For small spiderlings under about 1 1/4" we recommend the Arboreal Spiderling Enclosure Kit. For specimens over 1 1/4" to about 2 1/2" we recommend the Arboreal Juvenile Enclosure Kit. Specimens over 2  1/2" and under about 5 1/4" can go into a 7x7x11" Adult Complete Arboreal Enclosure Kit. I keep many of my C. versicolor breeding females in the 7x7x11" Complete Arboreal Enclosure while my  larger females over about 5 1/4"-5 1/2" or so are housed in a 8x8x14" Adult Complete Arboreal Enclosure Kit. If you have a larger specimen or would like to be sure the final enclosure is definitely large enough we recommend the 8x8x14" Adult Complete Terrestrial Enclosure Kit as a good choice for a permeant enclosure for 2 1/2" and over specimens. Click HERE to find out how to you measure a tarantula.

More information on how to build & maintain an Arboreal Spiderling Kit for C. versicolor:

Arboreal Spiderling Kit Set-Up: C. versicolor Part I

Arboreal Spiderling Kit Set-Up: C. versicolor Part II

SubstrateCocofiber, vermiculite, peat moss and/or potting soil (or a mix) are all excellent substrate choices. Please make sure the substrate you choose is organic and chemical/fertilizer free. Do not use sand, pebbles, rocks or wood chips or anything else that could potentially cut or injure the tarantula.

Water: C. versicolor loves to drink the "dew" off the sides of the enclosure following a light mist. Keep in mind arboreal species are typically much more sensitive to dehydration than the more commonly kept terrestrial scrubland & desert species.  This does not mean the enclosure should be sopping wet as this can lead to  other potential problems such as mold & mildew. There is a "sweet spot" that sometimes can be hard to find for beginners. This is why smaller C. versicolor are recommended for intermediate and above keepers. Larger specimens are harder to come by but are more tolerant of a wider range of conditions. I recommend keeping one corner of the enclosure misted, especially if there is no water bowl.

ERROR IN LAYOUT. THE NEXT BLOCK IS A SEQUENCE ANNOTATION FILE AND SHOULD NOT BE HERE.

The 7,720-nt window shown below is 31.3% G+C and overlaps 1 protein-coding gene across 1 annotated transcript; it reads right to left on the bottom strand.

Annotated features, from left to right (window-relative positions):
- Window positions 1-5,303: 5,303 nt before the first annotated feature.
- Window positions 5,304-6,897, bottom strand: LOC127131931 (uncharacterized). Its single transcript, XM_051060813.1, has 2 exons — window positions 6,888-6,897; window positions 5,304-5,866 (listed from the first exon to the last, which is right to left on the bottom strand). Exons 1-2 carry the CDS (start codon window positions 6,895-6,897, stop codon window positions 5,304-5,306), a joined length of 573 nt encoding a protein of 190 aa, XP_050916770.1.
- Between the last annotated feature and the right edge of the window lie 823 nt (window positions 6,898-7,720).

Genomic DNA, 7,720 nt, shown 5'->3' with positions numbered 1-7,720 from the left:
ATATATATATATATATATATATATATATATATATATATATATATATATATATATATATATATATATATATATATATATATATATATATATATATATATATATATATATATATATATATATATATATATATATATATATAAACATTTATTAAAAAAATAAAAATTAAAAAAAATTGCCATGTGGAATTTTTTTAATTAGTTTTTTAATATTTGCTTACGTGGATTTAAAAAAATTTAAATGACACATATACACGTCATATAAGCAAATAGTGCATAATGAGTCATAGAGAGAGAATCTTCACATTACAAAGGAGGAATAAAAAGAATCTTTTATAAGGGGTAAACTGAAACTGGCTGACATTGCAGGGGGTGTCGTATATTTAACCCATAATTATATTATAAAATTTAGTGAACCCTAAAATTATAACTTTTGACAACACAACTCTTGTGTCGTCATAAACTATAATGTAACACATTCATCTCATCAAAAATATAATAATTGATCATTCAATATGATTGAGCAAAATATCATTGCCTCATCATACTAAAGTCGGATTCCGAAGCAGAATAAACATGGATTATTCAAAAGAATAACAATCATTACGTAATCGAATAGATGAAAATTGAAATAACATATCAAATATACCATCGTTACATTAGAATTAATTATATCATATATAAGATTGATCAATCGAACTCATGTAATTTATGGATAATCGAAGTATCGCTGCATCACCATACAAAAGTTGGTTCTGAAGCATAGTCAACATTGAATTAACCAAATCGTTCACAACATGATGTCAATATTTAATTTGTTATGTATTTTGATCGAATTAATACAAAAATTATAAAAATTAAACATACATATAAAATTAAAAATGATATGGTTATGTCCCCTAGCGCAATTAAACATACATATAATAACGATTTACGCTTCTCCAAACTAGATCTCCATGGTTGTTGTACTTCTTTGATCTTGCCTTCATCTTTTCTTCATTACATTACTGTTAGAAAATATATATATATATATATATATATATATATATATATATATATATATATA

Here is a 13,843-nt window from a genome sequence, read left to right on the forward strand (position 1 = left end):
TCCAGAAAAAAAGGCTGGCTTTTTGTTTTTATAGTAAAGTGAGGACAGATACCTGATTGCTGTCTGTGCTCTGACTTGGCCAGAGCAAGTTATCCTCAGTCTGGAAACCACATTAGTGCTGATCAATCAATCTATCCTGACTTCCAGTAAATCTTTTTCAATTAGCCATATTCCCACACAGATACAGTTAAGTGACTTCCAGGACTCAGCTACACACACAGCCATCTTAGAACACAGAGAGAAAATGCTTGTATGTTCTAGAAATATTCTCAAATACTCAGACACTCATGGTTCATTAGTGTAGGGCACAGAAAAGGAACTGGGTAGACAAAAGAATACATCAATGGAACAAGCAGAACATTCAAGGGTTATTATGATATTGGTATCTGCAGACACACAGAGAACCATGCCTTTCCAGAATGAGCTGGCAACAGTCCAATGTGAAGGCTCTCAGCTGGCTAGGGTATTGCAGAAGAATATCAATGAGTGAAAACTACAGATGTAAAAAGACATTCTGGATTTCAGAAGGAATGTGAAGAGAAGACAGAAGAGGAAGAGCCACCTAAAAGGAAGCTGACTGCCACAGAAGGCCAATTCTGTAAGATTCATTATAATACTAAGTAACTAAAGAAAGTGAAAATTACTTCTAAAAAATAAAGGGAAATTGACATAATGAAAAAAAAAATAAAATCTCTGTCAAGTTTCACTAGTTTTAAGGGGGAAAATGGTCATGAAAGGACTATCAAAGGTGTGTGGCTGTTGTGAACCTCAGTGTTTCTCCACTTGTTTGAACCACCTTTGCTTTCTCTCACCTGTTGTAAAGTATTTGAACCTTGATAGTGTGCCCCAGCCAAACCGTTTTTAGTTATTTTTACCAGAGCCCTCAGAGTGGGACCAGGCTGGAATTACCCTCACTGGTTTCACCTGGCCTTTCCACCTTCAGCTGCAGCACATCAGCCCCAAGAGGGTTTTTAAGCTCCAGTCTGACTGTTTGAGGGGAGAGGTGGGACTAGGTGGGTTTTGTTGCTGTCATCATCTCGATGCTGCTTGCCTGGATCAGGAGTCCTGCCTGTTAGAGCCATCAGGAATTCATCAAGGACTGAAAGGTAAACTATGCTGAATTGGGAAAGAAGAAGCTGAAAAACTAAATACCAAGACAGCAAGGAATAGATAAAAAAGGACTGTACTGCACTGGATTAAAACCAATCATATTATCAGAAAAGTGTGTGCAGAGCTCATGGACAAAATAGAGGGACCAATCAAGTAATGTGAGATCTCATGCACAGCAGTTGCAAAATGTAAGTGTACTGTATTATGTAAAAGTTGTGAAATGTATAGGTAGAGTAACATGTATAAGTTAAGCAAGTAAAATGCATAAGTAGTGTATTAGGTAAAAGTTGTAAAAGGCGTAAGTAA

Arboreal tarantulas about 1 1/2-2” and over can, and depending on the situation can possibly benefit from being provided with a shallow water dish in order to drink. The water bowl should be rinsed our every time it is refilled.

Feeding: Adults will eat every 5-12 days depending on the size of the spider and it's prey. Spiderlings should eat more often, every 4-7 days. Adults may be fed crickets, mealworms or roaches. Spiderlings under .75” can only eat food small enough for it to overpower. This includes pinhead crickets, flightless fruit flies & freshly hatched "pinhead" rusty red roaches. It is not advised to feed your tarantula wild-caught food. It could contain parasites or pesticides that could be fatal to your pet. Keep your tarantulas enclosure clean. food waste left in the enclosure will invite mold, mildew, mites, flies and other pests. It is advised to remove uneaten prey items after a few hours. If using a feeder who will not “bother” a tarantula such as dubia roaches it is alright to leave them in the enclosure as long as they are not causing stress to the specimen. A more detailed feeding, misting & troubleshooting guide can be found here: https://jamiestarantulas.com/guides/